September cruising - 2
We stayed in Kas for 3 nights due to the continuing strong winds. It was no hardship because we liked the place and had a comfortable berth in the harbour. Kas is very pretty with lots of small streets and old houses, loads of good bars and restaurants, and very friendly people. It used to be Greek (before the 1920s) and has a very Greek feel to it. It's a very popular place for other Europeans, including the English, to buy houses but their presence is not overwhelming.
We were in Kas for market day so Gavin was able to stock up on cheap t-shirts and shorts. Coming out his baggage allowance had been taken up with things we'd given him to bring out for the boat: more spare parts, etc! We also had a surprise visit from Jason, someone Paul knows through work, who was holidaying there. He was wandering around the harbour and recognised the boat name.
We left Kas last Sunday (9th Sept). The harbour is narrow, with boats moored both sides and we'd noticed a few people having problems retrieving their anchors so anticipated the same fate. Ours was stuck under a large anchor attached to a tripper boat on the other side of the harbour. It was in 7 metres of water so none of us could dive down to do anything. We asked the boat's crew to drop their anchor but it didn't help, even with a couple of other yachties helping from their dinghies. Eventually the harbourmaster came out and shouted at everyone, including Paul and Gavin who had the job of winching up both anchors. In the end they were able to get a line under the other anchor so we could free ours and leave.
The wind was still strong outside the harbour so we headed east and had a fast sail downwind back to Kekova, where we anchored in another lovely spot called Polemos. As we entered the Kekova roads and turned into the wind we had to motor into 40 knots of wind for about a mile up to the anchorage but once there the shelter was good. We had a peaceful night with just a few other yachts around us.
The next day we motored just a couple of miles east to the little hamlet of Kalekoy, where the restaurants have convenient pontoons for yachts to go alongside. It's a popular spot, nestled beneath a very attractive castle and on top of sunken ruins. Despite the tripper boats motoring up and down past the castle with a continuous commentary in some language or another, we had a good time there. On Monday we were similarly unadventurous and motored just a short distance round the corner into the large inland sea at Ucagiz where we anchored off and took the dinghy ashore later for a recce around the ruins (lots of sarcophagi from around 4th century BC) and supper. The days have now cooled down a bit, only reaching around 30 degrees, so we've less excuse for not sight-seeing. The nights are also much cooler.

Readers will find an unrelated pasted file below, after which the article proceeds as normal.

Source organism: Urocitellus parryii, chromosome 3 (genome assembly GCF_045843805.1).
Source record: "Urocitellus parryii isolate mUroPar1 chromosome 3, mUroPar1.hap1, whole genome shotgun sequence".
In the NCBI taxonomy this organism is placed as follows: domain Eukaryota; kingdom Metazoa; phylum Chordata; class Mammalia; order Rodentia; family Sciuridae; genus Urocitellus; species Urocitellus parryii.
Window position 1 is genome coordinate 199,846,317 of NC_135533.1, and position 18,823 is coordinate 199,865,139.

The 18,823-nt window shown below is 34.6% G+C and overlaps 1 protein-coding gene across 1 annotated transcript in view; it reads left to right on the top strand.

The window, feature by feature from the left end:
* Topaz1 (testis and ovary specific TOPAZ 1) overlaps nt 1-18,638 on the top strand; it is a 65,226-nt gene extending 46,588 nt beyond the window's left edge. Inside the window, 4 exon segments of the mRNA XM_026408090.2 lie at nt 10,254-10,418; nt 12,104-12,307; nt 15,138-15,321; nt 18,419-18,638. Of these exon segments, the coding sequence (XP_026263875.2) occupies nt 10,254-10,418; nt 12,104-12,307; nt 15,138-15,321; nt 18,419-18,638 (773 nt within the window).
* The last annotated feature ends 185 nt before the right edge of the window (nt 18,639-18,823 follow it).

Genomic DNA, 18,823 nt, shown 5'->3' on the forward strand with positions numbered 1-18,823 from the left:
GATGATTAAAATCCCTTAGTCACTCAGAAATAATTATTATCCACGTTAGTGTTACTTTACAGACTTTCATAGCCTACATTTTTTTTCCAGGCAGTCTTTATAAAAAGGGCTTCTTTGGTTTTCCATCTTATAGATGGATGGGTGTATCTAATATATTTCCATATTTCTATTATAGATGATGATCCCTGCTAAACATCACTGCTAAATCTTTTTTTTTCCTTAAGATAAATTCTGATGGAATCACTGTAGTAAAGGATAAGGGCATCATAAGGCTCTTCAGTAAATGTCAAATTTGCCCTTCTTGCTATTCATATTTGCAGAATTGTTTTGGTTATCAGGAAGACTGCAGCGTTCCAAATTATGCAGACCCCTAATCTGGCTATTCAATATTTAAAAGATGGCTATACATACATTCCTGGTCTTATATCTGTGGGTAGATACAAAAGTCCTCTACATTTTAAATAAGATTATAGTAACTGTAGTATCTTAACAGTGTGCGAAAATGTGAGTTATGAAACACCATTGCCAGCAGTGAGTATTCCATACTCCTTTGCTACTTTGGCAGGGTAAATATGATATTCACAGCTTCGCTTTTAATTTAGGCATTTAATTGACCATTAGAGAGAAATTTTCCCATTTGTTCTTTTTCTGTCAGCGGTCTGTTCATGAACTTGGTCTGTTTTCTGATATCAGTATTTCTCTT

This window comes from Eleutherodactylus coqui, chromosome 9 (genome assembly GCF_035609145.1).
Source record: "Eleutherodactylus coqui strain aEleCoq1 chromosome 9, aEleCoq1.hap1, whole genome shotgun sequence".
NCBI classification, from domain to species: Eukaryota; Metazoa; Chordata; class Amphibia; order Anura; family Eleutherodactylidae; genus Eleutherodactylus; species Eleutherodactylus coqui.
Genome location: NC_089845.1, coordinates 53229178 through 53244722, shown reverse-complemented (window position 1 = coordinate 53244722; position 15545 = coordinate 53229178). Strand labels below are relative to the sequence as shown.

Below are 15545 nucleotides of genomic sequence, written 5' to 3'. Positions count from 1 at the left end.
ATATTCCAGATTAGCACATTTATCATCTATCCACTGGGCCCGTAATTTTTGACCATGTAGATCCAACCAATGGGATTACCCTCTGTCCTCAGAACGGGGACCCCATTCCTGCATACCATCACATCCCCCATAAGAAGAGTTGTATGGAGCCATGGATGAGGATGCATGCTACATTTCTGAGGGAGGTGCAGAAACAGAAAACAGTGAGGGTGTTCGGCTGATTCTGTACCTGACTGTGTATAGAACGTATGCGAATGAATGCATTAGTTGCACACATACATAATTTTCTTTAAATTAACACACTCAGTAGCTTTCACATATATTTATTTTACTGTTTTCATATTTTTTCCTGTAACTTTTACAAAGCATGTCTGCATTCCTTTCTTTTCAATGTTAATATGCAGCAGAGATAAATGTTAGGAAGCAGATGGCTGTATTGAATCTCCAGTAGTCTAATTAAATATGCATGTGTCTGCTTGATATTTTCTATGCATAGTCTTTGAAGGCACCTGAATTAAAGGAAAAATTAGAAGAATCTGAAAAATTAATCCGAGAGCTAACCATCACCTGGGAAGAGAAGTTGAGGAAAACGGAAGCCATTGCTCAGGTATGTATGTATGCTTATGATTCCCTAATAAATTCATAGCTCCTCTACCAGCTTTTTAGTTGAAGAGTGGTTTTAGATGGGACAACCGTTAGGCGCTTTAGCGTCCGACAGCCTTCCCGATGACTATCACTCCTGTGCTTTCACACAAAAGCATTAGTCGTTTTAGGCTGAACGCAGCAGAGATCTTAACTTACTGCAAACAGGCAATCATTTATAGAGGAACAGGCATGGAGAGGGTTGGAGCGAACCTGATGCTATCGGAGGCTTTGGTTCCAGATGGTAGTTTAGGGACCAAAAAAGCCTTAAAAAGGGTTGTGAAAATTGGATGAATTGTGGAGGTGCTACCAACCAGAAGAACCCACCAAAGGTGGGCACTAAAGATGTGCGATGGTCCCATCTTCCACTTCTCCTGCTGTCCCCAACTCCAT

It was time for a sail, especially as Gavin only had a few days left with us, so we headed east again on Tuesday. We had hoped to get beyond Finike but the winds were only moderate so we came back to the marina for the night and then went further east on Thursday, to an anchorage at Cavus Limani. This is a beautiful spot on the coast towards Kemer, in the bay of Antalya. We sailed all the way there in moderate winds and found what we thought was a comfortable spot, with just one other boat for company. Unfortunately the anchorage suffers from swell when the wind goes down so we had a rolly night. We stuck it out but in the early hours were joined by other yachts looking for somewhere better than where they had been. Then in the morning we were joined by two tripper boats who decided 7.30am was a good time to test out their sound systems! We didn't stay longer than necessary to have breakfast and had a good sail most of the way back to Finike on Friday.
For Gavin's last night we went out with a group of others from the marina to a restaurant just up the river in Finike. They serve excellent trout, among other things. It's now Ramadan so the bars are very quiet during the day and many of the cafes are closed until sunset. Yesterday's Saturday market was unusually quiet as well. Some local people look decidedly weary from not being able to eat or drink during the day.
Gavin left yesterday afternoon and we are now preparing for our next visitor, Bob, who will be doing an insurance survey for us. We've also been meeting up with various other yachties here and buying yet more charts. Over a drink or two we are told: "You really must visit [insert some exotic island group somewhere east of here] and we can sell you the charts". It's hard to refuse.